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Journal of Indian Society of Pedodontics and Preventive Dentistry Official publication of Indian Society of Pedodontics and Preventive Dentistry
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Year : 2012  |  Volume : 30  |  Issue : 2  |  Page : 179-182

Mandibular mass in pediatric patient: A diagnostic dilemma

1 Department of Oral Surgery, Nair Hospital Dental College, Mumbai, India
2 Department of Oral Surgery, Government Dental College, Mumbai, India

Date of Web Publication23-Aug-2012

Correspondence Address:
P A Ranadive
107, 1st floor, Nair Hospital Dental College, A. L. Nair Road, Mumbai Central, Mumbai- 400008
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Source of Support: None, Conflict of Interest: None

DOI: 10.4103/0970-4388.100013

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A case of aggressive Juvenile ossifying fibroma in a child has been discussed. The unique appearance of this particular lesion demonstrates a close relationship between aggressive ossifying fibroma and well-differentiated osteogenic sarcoma. The age of the patient and the location of the tumor in the case presented made it mandatory to utilize multiple diagnostic parameters and adjunctive diagnostic help to resolve the dilemma posed by this tumor. Differentiation of ossifying fibroma from other benign and malignant neoplasms as well as fibrous dysplasia is important in correct management of the lesion.

Keywords: Aggressive Juvenile ossifying fibroma

How to cite this article:
Ranadive P A, Deshpande M D, Ingole S N, Ankush C. Mandibular mass in pediatric patient: A diagnostic dilemma. J Indian Soc Pedod Prev Dent 2012;30:179-82

How to cite this URL:
Ranadive P A, Deshpande M D, Ingole S N, Ankush C. Mandibular mass in pediatric patient: A diagnostic dilemma. J Indian Soc Pedod Prev Dent [serial online] 2012 [cited 2022 Jan 19];30:179-82. Available from: https://www.jisppd.com/text.asp?2012/30/2/179/100013

   Introduction Top

In 1872, Menzel first described the entity known as ossifying fibroma,[1] although it can resemble focal cement-osseous dysplasia radiographically and to a certain extent histopathologically ossifying fibroma is a true neoplasm with significant growth potential.[2] Its affliction to the jaws can be related to the vast amount of mesenchymal cellular induction that is required in this region for odontogenesis; the possibility of induction or genetic alteration leading to a neoplasm is therefore greater.[3]

They expand slowly and asymptomatically, and characteristically behave in a benign fashion. Occasionally they may occur in a gigantic form exhibiting an aggressive nature although none have been known to metastasize.[4]

This tumor is mainly found in the tooth bearing areas, with women in their twenties and thirties being commonly affected; however, the younger and older men are also affected.[3]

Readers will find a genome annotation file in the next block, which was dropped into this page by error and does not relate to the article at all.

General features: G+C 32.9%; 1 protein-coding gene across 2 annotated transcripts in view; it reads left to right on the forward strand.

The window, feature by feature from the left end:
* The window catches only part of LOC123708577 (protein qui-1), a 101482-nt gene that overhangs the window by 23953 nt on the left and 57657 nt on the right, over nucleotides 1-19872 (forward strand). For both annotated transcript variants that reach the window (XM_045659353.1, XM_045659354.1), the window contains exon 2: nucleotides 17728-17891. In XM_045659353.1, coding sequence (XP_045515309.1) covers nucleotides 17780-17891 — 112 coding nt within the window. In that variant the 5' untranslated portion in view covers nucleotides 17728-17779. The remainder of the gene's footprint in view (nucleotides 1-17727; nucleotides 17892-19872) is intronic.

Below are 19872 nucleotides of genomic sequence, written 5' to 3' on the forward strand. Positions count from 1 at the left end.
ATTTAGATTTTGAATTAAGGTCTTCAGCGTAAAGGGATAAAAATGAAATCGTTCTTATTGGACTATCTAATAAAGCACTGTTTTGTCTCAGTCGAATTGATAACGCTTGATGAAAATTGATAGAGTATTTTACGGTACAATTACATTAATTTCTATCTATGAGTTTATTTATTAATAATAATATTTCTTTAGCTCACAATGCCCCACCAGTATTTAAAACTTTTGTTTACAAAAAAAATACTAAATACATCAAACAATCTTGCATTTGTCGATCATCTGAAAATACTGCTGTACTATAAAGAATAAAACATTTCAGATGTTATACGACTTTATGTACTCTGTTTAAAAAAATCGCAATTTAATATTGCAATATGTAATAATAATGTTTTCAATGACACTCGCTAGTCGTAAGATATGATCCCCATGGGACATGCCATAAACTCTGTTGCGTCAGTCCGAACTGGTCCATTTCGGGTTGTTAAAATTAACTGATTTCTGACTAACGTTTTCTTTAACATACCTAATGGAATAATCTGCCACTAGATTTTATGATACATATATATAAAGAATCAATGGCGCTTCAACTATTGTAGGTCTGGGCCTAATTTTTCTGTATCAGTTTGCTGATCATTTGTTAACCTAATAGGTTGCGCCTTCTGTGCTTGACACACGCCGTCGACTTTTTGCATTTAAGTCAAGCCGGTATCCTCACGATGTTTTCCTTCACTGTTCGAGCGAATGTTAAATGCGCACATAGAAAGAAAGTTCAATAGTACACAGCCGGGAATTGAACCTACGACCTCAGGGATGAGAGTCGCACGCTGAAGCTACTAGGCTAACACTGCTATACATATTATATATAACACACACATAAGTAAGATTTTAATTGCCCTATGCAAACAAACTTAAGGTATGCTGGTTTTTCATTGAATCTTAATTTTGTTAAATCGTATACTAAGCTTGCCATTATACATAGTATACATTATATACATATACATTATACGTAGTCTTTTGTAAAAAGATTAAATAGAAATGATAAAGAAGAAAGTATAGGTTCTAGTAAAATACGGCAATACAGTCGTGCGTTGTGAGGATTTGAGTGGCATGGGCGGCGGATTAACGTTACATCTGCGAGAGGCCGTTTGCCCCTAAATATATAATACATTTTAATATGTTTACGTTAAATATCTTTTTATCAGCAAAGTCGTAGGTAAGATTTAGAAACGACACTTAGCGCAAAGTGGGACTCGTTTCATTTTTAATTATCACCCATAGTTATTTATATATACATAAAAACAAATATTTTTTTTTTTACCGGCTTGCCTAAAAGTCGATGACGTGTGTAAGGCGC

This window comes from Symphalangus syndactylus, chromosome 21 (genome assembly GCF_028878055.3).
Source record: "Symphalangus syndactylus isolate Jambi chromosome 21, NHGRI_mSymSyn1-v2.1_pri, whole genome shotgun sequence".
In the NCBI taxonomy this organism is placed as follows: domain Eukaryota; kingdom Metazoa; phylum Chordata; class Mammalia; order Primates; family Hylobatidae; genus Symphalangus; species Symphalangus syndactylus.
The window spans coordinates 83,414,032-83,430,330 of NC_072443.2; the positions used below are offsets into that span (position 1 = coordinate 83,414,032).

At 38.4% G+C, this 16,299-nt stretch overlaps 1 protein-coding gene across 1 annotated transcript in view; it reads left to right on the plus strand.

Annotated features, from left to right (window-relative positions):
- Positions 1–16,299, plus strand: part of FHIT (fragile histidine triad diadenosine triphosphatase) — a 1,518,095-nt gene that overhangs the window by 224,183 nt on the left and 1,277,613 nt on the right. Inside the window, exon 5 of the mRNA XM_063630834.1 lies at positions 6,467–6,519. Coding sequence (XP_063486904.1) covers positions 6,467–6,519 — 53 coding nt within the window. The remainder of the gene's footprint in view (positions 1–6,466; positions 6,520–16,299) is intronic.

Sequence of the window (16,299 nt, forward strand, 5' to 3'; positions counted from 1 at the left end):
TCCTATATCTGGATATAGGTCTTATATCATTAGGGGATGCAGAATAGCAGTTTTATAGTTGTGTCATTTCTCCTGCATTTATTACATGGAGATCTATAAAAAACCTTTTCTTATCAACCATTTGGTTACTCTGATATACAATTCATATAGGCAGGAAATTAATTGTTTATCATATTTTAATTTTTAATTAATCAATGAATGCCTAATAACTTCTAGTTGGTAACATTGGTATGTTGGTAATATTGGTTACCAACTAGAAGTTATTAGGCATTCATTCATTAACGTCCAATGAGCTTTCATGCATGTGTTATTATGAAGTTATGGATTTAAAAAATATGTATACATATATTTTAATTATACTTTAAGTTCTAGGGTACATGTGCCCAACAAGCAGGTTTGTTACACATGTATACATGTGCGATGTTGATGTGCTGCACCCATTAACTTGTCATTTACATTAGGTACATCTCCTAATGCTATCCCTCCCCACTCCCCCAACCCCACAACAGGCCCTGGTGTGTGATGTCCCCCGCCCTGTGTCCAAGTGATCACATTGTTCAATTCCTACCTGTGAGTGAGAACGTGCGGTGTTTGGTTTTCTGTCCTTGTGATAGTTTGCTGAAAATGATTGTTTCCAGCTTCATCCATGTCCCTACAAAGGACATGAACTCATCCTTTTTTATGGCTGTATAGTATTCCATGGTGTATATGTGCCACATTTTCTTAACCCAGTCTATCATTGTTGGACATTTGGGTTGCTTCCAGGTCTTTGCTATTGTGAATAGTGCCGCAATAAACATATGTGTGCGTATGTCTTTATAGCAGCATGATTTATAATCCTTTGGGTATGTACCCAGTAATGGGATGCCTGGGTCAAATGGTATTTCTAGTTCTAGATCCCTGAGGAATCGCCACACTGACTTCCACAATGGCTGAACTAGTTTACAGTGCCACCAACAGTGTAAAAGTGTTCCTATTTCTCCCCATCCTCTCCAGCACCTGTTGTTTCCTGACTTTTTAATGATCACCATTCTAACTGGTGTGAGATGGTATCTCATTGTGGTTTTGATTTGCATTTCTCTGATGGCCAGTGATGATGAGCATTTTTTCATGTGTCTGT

The term "juvenile ossifying fibroma" has been introduced as a less common andmore aggressive variant that occurs primarily in children and young adults; such lesions have a rapid growth rate with local aggressive tendencies, occasionallywith growth mimicking sarcomas. [5] Histologically two patterns of Juvenille ossifying fibroma are accepted (1) trabecular (2) psammomatoid. Both varieties reveal similar radiographic features and growth patterns, the trabecular form is diagnosed initially in young patient. Both patterns occur in either jaws but reveal a maxillary predominance. Psammomatoid variant frequently appears outside the jaws with over 70% arising in the orbit, frontal bones, and para nasal sinuses.[2]

   Case Report Top

A 5-year-old girl reported to the Department of Oral and Maxillofacial Surgery, Nair Hospital Dental College with a chief complaint of swelling in the anterior region of the mandible. Patient's mother first noticed the swelling that was progressively enlarging for 3 months. There was no history of trauma to that area, no pain associated with the mass, no tooth pain or mobility and she also denied numbness to the lower lip. The patient's medical and dental histroy was non contributory. The swelling was firm and nontender, palpable over the chin and the submental region. Minor discomfort was elicited on palpation; there were no palpable cervical lymph nodes, bruits nor pulsations were demonstrated.Intraorally a firm nontender swelling was seen extending from 72-82 in the buccal vestibule. There was no lingual cortical expansion. Displacement of teeth were seen [Figure 1].
Figure 1: Preoperative intraoral view

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Radiographic examination

OPG and CT scan showed an irregular radiopaque lesion over the symphysis region with intermittent radiolucent areas and ill defined peripheries. There was no evidence of any root resorption, but permanent dentition showed displacement [Figure 2],[Figure 3] and [Figure 4].
Figure 2: Preoperative orthopantomogram

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Figure 3: Preoperative axial view CT scan

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Figure 4: Preoperative coronal view CT scan

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Subsequent course